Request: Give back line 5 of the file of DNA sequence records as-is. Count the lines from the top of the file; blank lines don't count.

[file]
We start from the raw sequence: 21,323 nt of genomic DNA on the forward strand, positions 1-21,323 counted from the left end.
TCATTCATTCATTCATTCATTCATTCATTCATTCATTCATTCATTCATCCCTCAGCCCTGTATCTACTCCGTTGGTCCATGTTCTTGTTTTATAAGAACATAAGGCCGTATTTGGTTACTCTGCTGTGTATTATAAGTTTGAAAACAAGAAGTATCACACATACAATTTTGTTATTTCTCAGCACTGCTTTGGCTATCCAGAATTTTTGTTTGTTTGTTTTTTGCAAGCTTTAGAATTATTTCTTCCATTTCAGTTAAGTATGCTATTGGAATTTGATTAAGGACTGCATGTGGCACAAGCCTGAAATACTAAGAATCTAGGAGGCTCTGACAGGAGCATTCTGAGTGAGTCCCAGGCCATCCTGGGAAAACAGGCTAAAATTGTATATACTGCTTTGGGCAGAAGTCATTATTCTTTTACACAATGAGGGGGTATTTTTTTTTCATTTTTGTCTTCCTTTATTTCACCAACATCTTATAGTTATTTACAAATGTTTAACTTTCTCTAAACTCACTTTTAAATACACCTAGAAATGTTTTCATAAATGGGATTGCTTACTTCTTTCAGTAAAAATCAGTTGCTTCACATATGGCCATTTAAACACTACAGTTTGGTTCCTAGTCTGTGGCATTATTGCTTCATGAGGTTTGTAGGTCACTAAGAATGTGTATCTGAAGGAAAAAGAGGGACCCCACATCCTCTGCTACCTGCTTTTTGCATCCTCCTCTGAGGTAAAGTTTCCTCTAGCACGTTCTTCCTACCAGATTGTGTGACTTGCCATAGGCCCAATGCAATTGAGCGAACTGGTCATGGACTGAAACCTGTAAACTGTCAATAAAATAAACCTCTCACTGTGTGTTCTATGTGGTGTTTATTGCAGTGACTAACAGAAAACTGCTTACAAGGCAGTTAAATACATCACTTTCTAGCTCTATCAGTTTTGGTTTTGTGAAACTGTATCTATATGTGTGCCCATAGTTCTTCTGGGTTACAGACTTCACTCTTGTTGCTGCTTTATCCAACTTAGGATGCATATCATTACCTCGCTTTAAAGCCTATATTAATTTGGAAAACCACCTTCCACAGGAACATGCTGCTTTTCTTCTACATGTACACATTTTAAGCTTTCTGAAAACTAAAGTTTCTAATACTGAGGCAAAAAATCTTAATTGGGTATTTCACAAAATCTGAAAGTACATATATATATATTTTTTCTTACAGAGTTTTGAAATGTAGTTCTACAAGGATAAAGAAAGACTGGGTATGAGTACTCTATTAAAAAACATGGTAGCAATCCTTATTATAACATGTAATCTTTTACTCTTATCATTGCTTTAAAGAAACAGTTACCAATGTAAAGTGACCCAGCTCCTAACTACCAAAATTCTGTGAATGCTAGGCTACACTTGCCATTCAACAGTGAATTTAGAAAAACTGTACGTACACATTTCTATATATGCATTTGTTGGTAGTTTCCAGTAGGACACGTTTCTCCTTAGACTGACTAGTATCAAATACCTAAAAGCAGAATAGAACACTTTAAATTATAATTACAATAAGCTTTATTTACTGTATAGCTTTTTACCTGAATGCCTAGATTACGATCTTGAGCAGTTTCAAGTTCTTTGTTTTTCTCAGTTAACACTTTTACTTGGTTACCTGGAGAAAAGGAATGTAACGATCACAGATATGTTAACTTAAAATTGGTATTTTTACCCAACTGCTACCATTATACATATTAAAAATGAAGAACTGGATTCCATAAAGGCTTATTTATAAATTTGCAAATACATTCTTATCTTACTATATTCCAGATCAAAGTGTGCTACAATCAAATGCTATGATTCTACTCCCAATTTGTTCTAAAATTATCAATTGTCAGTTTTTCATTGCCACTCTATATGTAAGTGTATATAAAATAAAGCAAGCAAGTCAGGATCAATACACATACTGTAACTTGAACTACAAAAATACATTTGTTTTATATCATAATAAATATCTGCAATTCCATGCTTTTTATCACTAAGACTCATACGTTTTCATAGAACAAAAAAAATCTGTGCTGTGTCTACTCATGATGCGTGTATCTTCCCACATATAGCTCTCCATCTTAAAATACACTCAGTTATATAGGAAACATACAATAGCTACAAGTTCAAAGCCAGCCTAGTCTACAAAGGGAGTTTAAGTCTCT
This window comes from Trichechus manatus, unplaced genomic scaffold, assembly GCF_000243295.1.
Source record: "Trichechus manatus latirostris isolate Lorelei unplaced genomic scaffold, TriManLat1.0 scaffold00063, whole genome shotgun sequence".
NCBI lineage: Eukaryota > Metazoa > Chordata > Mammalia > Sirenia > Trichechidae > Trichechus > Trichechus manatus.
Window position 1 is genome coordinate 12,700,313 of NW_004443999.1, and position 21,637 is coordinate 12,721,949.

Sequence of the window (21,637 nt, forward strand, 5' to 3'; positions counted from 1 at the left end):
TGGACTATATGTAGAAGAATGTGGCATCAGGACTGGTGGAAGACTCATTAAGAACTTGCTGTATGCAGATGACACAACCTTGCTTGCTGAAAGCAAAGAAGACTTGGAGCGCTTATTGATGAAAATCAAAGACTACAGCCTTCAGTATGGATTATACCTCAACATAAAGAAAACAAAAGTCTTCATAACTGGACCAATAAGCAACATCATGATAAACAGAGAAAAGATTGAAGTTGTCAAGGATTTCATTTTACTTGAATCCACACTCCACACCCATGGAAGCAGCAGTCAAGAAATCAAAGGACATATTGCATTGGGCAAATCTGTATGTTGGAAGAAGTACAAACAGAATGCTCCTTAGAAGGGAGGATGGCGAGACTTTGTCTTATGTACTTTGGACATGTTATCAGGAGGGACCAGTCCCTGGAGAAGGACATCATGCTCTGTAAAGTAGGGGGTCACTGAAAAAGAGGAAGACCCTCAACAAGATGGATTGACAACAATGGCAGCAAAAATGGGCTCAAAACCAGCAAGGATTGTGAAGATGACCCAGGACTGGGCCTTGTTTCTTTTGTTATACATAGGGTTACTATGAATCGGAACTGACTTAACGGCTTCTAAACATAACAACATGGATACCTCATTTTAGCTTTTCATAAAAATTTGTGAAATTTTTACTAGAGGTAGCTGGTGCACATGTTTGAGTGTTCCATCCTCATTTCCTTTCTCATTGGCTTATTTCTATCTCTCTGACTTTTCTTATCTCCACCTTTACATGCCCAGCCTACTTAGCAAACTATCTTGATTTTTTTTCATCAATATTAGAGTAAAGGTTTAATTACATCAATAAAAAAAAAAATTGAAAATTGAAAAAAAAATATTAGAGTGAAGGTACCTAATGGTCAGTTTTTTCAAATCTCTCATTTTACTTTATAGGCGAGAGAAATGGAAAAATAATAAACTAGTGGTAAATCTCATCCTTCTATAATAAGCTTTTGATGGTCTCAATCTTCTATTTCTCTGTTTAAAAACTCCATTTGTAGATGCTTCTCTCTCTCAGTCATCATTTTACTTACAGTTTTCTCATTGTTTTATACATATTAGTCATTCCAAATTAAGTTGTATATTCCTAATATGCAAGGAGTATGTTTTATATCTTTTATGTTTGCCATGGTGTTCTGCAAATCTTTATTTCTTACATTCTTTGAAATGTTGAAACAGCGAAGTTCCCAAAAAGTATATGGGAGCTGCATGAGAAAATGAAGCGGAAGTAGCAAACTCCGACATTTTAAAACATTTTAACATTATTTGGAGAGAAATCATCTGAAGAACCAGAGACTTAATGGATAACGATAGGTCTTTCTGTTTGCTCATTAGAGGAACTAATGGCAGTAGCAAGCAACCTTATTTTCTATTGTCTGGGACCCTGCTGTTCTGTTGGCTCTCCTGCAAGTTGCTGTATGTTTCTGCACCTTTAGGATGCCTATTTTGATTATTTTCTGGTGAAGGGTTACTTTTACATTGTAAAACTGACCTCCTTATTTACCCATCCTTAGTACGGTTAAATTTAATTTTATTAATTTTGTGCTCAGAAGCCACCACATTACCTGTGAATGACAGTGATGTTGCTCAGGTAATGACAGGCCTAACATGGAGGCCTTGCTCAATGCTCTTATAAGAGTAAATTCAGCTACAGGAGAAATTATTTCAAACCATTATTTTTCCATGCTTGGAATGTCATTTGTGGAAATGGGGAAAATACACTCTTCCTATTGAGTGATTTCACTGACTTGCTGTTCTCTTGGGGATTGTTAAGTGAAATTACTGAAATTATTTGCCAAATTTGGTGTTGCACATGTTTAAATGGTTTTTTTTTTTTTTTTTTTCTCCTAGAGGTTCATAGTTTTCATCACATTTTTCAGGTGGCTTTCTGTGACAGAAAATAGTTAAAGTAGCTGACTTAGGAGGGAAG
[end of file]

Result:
NCBI lineage: Eukaryota > Metazoa > Chordata > Mammalia > Sirenia > Trichechidae > Trichechus > Trichechus manatus.